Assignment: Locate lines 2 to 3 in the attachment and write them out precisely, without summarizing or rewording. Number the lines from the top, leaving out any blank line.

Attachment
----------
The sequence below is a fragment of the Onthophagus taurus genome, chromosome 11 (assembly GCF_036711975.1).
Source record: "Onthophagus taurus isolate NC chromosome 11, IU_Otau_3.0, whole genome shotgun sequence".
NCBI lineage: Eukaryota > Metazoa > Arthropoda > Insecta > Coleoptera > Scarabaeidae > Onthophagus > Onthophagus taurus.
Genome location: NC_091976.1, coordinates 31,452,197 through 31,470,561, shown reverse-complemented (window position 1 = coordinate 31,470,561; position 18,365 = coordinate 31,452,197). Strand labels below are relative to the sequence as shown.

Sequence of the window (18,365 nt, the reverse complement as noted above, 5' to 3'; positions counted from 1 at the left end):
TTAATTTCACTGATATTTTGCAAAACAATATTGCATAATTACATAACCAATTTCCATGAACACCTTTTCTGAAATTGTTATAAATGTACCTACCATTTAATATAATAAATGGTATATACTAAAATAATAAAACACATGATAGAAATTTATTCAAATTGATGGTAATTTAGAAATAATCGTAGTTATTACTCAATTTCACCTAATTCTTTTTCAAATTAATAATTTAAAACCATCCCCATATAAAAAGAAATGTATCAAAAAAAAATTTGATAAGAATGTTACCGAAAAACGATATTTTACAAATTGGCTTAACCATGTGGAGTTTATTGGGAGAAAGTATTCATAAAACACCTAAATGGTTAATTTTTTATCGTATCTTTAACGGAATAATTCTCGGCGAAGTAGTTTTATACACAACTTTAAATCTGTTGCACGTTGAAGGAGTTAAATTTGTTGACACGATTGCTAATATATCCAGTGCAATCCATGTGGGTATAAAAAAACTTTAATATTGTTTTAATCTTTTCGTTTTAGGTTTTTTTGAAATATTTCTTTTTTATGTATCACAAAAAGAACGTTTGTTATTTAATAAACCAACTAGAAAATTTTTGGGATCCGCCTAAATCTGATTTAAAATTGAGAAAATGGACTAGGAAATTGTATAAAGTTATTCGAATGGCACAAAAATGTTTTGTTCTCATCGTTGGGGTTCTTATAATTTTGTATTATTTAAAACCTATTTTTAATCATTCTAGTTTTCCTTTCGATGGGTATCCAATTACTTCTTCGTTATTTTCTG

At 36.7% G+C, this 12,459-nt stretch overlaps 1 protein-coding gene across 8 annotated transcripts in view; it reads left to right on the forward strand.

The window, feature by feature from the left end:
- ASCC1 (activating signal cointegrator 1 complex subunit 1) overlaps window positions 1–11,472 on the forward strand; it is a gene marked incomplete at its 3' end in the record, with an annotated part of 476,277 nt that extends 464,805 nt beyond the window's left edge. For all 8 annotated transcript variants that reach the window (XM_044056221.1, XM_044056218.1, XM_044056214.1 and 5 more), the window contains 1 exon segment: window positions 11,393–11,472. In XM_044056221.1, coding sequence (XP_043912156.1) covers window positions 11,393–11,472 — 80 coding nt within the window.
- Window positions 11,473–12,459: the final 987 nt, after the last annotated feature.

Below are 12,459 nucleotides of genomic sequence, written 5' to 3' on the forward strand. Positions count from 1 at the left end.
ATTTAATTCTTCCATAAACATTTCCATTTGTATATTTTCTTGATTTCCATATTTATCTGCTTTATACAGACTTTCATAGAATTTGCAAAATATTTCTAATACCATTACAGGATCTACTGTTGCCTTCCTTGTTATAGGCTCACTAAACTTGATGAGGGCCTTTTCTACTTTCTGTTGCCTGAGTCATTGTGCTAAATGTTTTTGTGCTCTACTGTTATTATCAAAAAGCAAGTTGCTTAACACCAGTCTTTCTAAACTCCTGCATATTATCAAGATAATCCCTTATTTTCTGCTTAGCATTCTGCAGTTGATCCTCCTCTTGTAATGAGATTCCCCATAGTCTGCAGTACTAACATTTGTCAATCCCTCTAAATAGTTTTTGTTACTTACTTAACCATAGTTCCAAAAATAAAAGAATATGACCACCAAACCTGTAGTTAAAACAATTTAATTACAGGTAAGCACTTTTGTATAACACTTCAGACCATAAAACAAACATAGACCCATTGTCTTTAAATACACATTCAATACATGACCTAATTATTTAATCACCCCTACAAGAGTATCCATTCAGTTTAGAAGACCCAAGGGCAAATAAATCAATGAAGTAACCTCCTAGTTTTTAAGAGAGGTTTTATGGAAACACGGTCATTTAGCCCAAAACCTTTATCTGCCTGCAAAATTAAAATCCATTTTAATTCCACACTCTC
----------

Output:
Source record: "Onthophagus taurus isolate NC chromosome 11, IU_Otau_3.0, whole genome shotgun sequence".
NCBI lineage: Eukaryota > Metazoa > Arthropoda > Insecta > Coleoptera > Scarabaeidae > Onthophagus > Onthophagus taurus.